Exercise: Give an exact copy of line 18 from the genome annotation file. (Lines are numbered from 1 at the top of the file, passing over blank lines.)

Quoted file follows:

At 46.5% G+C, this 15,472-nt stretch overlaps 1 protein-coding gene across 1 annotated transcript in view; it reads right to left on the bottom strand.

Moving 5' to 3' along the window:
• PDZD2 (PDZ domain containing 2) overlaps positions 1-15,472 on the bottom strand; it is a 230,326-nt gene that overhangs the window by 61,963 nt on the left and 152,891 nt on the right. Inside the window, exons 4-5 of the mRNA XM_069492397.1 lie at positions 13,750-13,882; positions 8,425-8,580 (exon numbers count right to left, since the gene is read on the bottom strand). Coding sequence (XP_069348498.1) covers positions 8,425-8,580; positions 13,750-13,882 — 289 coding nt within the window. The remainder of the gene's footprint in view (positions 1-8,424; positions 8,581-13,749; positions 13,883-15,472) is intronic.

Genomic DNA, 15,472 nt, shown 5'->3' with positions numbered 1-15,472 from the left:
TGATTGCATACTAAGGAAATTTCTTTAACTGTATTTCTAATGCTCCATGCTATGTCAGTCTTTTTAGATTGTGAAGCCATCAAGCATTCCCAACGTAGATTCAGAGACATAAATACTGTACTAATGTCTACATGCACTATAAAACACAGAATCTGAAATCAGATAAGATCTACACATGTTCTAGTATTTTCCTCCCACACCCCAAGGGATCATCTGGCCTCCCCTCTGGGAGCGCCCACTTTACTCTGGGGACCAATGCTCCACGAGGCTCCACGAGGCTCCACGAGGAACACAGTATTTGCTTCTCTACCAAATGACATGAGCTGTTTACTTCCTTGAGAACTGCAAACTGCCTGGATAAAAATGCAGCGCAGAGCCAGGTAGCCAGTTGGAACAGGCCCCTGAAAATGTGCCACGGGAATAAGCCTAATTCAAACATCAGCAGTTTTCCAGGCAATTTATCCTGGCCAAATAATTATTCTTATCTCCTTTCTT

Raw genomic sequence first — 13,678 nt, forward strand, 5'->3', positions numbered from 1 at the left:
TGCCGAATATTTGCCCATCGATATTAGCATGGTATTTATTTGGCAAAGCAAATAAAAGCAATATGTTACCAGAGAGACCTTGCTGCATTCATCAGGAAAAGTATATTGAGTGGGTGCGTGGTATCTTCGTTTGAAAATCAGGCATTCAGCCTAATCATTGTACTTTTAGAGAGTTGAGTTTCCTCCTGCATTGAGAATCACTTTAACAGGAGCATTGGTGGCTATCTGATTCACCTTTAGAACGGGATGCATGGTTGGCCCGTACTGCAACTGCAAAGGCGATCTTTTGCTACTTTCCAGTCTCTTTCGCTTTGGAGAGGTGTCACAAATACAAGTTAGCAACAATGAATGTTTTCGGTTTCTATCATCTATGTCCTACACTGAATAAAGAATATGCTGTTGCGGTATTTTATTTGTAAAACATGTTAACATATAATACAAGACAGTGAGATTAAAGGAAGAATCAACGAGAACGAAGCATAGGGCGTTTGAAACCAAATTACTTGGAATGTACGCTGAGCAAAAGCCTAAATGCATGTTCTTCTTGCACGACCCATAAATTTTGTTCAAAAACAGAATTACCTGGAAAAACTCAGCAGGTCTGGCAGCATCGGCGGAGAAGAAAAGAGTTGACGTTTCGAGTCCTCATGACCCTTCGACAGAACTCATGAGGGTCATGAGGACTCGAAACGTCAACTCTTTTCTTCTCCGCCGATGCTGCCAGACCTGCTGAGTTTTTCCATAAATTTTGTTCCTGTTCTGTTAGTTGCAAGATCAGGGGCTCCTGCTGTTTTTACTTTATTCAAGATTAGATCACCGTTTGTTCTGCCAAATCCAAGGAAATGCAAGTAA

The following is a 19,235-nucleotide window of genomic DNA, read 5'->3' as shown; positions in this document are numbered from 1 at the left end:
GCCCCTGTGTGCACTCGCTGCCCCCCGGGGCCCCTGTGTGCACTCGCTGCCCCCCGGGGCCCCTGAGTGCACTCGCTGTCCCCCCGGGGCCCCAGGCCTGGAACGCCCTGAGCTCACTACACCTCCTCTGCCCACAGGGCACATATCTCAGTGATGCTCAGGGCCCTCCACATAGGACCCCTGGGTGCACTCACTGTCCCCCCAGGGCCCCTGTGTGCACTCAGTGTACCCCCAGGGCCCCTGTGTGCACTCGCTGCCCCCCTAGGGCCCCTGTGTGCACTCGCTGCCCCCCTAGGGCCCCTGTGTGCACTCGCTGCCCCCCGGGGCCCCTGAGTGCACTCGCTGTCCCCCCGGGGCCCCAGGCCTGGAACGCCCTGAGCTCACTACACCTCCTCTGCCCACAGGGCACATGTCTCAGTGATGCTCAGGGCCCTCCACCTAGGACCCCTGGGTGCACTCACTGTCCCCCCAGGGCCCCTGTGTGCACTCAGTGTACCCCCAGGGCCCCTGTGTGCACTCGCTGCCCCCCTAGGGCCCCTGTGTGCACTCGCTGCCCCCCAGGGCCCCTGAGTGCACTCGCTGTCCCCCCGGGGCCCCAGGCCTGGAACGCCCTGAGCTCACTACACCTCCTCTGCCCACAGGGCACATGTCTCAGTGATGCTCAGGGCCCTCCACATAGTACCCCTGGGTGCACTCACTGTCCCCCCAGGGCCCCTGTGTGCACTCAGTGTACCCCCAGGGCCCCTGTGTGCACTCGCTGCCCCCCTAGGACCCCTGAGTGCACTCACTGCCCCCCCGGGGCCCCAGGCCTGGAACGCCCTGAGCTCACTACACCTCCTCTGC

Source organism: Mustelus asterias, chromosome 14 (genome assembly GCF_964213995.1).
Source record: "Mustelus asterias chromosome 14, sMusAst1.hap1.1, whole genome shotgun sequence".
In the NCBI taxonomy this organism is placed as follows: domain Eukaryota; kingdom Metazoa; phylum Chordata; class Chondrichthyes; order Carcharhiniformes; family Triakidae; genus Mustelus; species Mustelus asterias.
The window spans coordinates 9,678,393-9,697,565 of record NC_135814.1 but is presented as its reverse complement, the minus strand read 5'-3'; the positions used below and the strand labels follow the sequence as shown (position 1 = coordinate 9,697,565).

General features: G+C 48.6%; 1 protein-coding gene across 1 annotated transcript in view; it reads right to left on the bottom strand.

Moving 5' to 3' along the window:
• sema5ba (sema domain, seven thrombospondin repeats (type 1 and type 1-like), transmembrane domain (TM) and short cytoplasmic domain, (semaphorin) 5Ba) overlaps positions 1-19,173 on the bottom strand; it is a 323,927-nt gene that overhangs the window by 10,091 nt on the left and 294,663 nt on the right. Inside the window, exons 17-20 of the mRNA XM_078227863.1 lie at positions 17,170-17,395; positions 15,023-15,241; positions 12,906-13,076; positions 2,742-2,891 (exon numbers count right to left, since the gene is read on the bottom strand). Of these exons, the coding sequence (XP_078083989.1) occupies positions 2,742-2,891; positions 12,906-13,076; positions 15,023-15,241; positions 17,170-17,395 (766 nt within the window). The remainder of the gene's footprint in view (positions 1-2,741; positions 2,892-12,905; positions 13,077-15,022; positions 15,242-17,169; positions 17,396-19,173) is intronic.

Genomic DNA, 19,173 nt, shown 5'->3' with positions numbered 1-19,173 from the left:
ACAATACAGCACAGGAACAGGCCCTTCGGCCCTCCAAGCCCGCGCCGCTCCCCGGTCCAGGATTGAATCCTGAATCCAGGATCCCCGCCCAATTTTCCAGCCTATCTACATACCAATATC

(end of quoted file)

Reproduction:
ACAATACAGCACAGGAACAGGCCCTTCGGCCCTCCAAGCCCGCGCCGCTCCCCGGTCCAGGATTGAATCCTGAATCCAGGATCCCCGCCCAATTTTCCAGCCTATCTACATACCAATATC